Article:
I've had the poster from which this clip is taken hanging in every office I've had since about 1979. Drawn by Sam Gross for the New Yorker, it pretty much summarizes my view on work and motivation - make your work its own reward. Or as I like to quote Anne Dillard writing, "You do what you do out of your private love of the thing itself."
So it's been with great pleasure that I just finished reading a pre-publication copy of Daniel Pink's newest book Drive: The Surprising Truth About What Motivates Us. (I was lucky enough to get the copy since Mr. Pink and his publicist liked my son's review of his last book.) As Blue Skunk readers know, I am a Daniel Pink fan - finding both A Whole New Mind and Johnny Bunko readable, fascinating and important. And I am very happy to report that Drive continues the Pink's streak of "must-read" books for educators - well, for everyone.
Drive attempts to answer questions like: How do you explain the success of Wikipedia, open source software and other recent ventures in which creators/ participants do not reap a financial reward? Why has the U.S. economy done so poorly this decade? Why has there been such an increase in voluntarism in our society? And what can businesses learn about motivating individuals who value non-monetary rewards?
Pink examines the evolution of human motivation from what he describes as Motivation 1.0 (eat or be eaten) to Motivation 2.0 (reward = more of a behavior; punishment = less of a behavior) to Motivation 3.0 (intrinsic motivation). Those most driven by Motivation 3.0 he labels as Type I individuals who need autonomy, mastery and purpose in their work.
The book does a great job in tracing the history of motivational theory. One of its strongest chapters is on why extrinsic rewards (carrots and sticks) don't work very well. Pink's conclusions echo Alfie Kohn's Punished by Rewards (see Creating Fat Kids Who Don't Like to Read). Kohn's book along with Csikszentmihalyi's Flow are among "15 Essential Books" for Type I readers Pink lists. This popularization of the study of motivation should be required reading by all educational policy makers.
Drive resonated with me on three levels:
1. What does Motivation 3.0 tell us about how we "do" school? Pink dedicates a "toolkit" just to parents and teachers. In it, he offers a "3-part Type I Test for Homework" in which he suggest teachers to ask these questions about any assignment:
- Am I offering students any autonomy over how and when to do this work?
- Does this assignment promote mastery by offering a a novel, engaging task (as opposed to rote reformulation of something already covered in class)?
- Do my students understand the purpose of the this assignment? That is, can they see how doing this additional activity at home contributes to the larger enterprise in which the class is engaged?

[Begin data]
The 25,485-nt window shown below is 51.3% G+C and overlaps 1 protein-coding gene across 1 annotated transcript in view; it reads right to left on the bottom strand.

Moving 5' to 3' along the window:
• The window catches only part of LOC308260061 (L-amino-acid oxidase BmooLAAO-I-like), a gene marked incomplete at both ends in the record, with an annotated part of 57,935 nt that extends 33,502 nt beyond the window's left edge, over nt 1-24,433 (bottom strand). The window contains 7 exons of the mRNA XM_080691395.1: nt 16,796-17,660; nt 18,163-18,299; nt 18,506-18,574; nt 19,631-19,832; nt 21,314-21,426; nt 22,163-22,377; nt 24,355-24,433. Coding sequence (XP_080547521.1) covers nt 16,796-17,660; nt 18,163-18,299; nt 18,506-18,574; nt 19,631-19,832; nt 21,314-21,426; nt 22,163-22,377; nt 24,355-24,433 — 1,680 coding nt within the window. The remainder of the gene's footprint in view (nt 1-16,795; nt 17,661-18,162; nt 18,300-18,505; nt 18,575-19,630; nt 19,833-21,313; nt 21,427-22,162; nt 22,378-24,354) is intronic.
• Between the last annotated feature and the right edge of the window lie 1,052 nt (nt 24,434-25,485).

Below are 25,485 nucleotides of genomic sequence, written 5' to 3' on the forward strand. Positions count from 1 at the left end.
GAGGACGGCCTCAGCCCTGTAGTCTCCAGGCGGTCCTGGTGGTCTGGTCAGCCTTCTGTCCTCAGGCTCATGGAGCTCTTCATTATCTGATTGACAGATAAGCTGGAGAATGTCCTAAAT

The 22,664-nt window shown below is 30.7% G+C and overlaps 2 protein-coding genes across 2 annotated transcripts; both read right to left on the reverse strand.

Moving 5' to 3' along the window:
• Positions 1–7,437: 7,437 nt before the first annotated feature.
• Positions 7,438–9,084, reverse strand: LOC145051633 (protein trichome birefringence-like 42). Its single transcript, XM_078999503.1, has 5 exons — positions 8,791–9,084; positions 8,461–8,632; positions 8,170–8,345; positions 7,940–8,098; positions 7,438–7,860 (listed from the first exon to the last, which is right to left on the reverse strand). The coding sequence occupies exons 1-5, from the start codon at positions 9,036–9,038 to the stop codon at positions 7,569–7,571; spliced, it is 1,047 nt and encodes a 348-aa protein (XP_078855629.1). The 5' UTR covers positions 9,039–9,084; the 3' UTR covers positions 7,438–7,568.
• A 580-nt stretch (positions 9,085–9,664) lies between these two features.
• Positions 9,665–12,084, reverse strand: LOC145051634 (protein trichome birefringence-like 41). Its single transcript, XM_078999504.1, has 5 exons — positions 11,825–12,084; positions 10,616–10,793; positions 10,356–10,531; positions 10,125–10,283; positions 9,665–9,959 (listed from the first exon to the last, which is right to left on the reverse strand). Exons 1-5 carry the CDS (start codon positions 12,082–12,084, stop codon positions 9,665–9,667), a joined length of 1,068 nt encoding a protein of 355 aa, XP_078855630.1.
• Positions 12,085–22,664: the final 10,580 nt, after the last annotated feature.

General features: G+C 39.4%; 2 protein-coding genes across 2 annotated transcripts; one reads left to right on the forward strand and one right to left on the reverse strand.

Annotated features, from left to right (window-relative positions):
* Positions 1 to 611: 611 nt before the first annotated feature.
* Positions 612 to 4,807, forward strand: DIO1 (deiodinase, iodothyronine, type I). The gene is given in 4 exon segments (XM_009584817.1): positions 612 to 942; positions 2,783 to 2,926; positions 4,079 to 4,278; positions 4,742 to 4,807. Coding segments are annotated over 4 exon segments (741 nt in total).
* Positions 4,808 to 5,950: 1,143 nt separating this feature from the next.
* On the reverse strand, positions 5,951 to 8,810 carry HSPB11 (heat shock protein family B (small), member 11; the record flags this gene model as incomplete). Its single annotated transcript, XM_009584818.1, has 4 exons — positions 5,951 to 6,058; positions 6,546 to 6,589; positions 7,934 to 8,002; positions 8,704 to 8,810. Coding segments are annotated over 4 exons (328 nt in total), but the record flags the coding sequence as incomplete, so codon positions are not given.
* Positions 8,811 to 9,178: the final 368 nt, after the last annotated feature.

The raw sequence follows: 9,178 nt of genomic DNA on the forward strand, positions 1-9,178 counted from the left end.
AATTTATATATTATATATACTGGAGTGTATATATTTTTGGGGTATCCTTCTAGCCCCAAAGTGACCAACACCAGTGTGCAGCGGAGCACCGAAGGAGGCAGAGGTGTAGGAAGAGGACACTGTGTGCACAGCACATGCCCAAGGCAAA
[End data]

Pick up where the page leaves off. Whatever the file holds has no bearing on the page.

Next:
Pink also summarizes Carol Dweck's work about the difference between performance goals and learning goals. "Getting an A in French is a performance goal. Being able to speak French is a learning goal."
2. What does Motivation 3.0 tell us about how we "manage" both our technology staff and our teachers? My sense is that most teachers and certainly librarians already fall into the Type I motivational category. We are motivated not by our (enormous) salaries but by autonomy, purpose and mastery. But the current political climate is removing a good deal of Type I motivation from schools. Pay for student performance on test scores, teacher-proofing curricula and other dubious means of trying to add accountability to the profession are leeching the art and creativity from the practice.
Oh, this need for autonomy by Type I librarians certainly helps explain why fixed schedules are so unpopular in the profession!
As a "manager" I've always done my best to keep from micro-managing my staff and giving them as much autonomy as possible. What I can do better is more fully discuss the purpose behind our tech's important work. Sigh...
3. What does Motivation 3.0 tell me about myself? As I examine my own career path, I think I've become increasingly Type I - intrinsically motivated. Moving from the classroom to the library to an administrative job certainly has increased my autonomy. And I've always wanted just enough money so that I don't really need to worry much about money. Sorry kids, no big inheritance.
This book might also help those of us who blog, who work on open source software, who put our work in the Creative Commons, who volunteer, who seem to do a lot of work without any direct compensation understand why we do these things instead of (or in addition) to playing golf.
And finally, the book's chapter on "Mastery" helps me understand why I've never written an article, never given a talk or never taught a lesson that couldn't be improved. Tweaking, revising, improving - it's never ending fun!
Pink's own words serve as a fine conclusion:
We know that human beings are not merely smaller, slower, better-smelling horses galloping after that day's carrot. We know - if we've spent time with young children or remember ourselves at our best - that we are not destined to be passive and compliant, but designed to be active and engaged. And we know that the richest experiences in our lives aren't when we're clamoring for validation from others, but when we're listening to our own voice - doing something that matters, doing it well, and doing it in the service of a cause greater than ourselves.
Add this book to your personal collection. It would make a great professional discussion read as well. I get the sense Pink facing a huge uphill battle in changing minds and actions among our leaders about motivation - especially those in business.
But at least he (and I hope some of us) can at least say, "We tried."
Oh, click on the poster to go to the original cartoon on the New Yorker site.